Analysis: Do Austrians fly or do they prefer to stay on the ground?

ÖBB intercity bus Iveco (Photo: Jan Gruber).
ÖBB intercity bus Iveco (Photo: Jan Gruber).

Analysis: Do Austrians fly or do they prefer to stay on the ground?

ÖBB intercity bus Iveco (Photo: Jan Gruber).
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The holiday season is in full swing and after more than 2 years of pandemic, the Austrians' desire to travel is greater than ever. Which means of transport do you prefer in this country for your holiday trip?

Do Austrians still get on planes or are they ashamed of flying? And who can imagine going on vacation in the future only on earth, i.e. without an airplane? The online research institute Marketagent investigated these and other questions in its current travel study among 1.000 people.

Travel habits of Austrians

Mr. and Mrs. Austrians travel an average of 14 days, i.e. 2 weeks a year. In Germany, people prefer to go on holiday in their own country or in neighboring countries by car (78%), at least one in three uses the train (33%) and one fifth flies (19%). Even within Europe, the majority of Austrians prefer to travel by car (57%). 2 out of 5 board a plane (41%) for Europe travel, 27% board the train. When it comes to long-distance travel, there is of course almost no way around the airport. More than three quarters use the plane for long-distance travel 76%). At least 6% also make a long-distance journey by car, caravan or train. Incidentally, according to the present survey, on average people in Germany afford to fly once a year.

If you look at the criteria that are most important for respondents when choosing a means of transport, it is not surprising that Mr. and Mrs. Austrians prefer to go on holiday by car. After all, the vehicle meets three of the top 4 criteria: good value for money (64%), comfort during the journey (52%) and little or no change necessary (51%).

Whether consciously or unconsciously – the usage data from the present survey indicate that Austrians are already very terran on the move. "Terran" is a new word that describes a form of travel in which the plane is deliberately avoided for ecological reasons. “Words create reality and consciousness. The fact that flying is bad for the environment has now reached the general public. The new term "terran" strengthens the perception of more climate-friendly travel behavior and also gives it a positive image," explains Thomas Schwabl, Managing Director of Marketagent.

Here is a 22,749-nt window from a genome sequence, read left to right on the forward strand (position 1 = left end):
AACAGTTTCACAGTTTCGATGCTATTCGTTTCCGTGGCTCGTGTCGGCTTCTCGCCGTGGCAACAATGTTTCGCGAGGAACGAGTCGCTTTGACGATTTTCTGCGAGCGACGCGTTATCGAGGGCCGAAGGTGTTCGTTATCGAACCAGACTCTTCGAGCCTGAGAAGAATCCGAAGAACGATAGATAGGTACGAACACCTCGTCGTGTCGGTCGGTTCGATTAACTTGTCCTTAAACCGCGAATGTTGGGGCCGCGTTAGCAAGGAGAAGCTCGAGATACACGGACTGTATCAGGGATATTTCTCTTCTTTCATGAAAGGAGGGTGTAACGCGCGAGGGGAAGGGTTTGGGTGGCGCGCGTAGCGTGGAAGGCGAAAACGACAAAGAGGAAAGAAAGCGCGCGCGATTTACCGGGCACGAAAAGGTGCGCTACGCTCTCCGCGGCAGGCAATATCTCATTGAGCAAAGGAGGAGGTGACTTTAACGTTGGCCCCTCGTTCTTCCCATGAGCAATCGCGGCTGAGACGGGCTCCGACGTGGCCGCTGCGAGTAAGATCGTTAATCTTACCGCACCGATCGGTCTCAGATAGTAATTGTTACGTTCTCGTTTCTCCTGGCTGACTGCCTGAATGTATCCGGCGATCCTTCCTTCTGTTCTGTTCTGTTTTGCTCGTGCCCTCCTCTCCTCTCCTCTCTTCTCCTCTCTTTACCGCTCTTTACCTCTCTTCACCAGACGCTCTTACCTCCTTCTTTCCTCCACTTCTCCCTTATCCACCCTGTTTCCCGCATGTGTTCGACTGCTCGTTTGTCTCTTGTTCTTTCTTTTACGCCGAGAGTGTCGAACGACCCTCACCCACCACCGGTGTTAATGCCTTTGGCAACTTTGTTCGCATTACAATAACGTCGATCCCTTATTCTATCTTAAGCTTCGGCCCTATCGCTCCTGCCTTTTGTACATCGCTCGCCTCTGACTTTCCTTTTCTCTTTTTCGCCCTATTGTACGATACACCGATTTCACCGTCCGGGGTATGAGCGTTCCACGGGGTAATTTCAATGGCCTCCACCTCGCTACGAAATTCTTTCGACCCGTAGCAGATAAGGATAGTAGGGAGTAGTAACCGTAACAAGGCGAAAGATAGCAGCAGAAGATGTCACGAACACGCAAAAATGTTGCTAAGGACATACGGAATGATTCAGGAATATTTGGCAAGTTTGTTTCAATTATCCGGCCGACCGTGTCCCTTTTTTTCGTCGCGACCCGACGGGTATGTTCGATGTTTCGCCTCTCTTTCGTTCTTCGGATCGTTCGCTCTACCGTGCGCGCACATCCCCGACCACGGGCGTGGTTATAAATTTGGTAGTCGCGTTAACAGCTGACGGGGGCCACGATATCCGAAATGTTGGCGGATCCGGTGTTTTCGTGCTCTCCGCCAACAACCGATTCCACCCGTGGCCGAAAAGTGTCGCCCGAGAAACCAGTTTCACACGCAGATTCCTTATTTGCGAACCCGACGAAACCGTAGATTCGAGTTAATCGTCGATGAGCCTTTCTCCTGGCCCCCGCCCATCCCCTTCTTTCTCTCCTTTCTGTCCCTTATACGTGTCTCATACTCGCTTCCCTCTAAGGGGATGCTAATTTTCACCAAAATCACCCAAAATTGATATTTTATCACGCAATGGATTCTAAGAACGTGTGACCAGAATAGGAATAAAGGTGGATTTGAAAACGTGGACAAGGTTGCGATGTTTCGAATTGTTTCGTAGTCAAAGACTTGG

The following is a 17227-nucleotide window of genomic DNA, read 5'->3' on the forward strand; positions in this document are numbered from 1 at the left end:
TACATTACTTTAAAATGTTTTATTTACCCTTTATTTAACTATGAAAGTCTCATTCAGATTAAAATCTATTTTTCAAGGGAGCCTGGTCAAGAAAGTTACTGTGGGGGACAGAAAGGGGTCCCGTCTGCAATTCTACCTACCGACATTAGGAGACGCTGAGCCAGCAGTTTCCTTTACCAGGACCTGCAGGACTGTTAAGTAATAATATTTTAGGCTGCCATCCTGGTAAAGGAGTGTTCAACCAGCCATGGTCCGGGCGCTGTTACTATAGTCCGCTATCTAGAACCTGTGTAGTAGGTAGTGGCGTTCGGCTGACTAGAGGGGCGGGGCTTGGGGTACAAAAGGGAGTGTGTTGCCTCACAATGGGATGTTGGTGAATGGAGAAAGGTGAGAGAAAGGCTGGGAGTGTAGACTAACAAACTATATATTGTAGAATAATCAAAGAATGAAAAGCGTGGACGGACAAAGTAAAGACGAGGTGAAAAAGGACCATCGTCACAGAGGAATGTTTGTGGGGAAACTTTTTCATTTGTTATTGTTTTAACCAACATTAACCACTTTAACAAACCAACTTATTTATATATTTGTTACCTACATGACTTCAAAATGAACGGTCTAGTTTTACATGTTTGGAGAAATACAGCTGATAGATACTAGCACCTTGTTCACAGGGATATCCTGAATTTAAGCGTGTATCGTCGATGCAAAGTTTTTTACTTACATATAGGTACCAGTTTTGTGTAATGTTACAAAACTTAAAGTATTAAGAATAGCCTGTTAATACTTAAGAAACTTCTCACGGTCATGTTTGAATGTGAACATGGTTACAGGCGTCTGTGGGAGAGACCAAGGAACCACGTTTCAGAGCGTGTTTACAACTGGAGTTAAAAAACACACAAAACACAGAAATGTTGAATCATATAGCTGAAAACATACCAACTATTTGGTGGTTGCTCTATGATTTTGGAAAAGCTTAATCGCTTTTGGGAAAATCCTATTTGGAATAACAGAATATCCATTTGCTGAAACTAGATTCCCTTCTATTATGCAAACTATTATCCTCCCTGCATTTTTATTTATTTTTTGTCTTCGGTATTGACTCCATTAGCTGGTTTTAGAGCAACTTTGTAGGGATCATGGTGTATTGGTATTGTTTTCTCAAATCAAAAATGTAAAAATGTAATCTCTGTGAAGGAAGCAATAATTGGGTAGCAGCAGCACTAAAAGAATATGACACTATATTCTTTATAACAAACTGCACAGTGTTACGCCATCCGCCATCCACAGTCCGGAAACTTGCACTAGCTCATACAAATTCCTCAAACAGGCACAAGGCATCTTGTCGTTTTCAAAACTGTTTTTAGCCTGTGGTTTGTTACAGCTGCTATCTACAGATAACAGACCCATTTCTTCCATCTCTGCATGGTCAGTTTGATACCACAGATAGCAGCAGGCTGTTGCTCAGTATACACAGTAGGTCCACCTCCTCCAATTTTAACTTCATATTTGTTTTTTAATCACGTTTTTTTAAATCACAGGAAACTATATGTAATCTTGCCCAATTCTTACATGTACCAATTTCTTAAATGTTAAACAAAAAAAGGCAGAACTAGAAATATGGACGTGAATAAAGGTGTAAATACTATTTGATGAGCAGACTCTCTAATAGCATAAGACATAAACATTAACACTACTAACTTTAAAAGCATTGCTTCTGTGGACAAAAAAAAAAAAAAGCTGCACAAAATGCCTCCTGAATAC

Terrane travel

The specific term "terrane" is not yet very common among the Austrian population - only one in five states that they have heard of it. Nonetheless, this concept is attracting interest. More than every second person thinks it's good to consciously avoid flying when traveling and to use more climate-friendly alternatives instead.

The interviewees would – not surprisingly – most likely make the switch to the car. With 73% agreement with those surveyed, the car is clearly the most attractive alternative to the plane. After all, the climate-friendly railway is a conceivable counter-proposal for almost 60%.

“In order to make the switch, the Austrians see not only the consumers but also the providers as having an obligation. Three quarters assume that people will not voluntarily switch to other modes of transport as long as cheap flights are available. Conversely, one would like cheaper tickets for the train so that more people switch to rail transport," says Thomas Schwabl. In this sense, 55% of those questioned would also support a tax on kerosene.

Flexi-terran instead of flight shame

In addition to the term terran, which has positive connotations, there has also been the neologism of “flight shame” for a few years – i.e. the guilty conscience when traveling by plane. This is also not entirely unfamiliar to the domestic respondents: 54% have at least some pangs of conscience when they fly.

And how do Austrians see the future of travel? 6 out of 10 can imagine only traveling flexi-terran in the future, i.e. reducing air travel to a minimum. On the other hand, only 40% could imagine completely doing without the plane, i.e. purely terrestrial travel behavior. The most important obstacles are that some destinations would be difficult or impossible to reach without a plane (52%) and traveling without a plane might take too long (46%).

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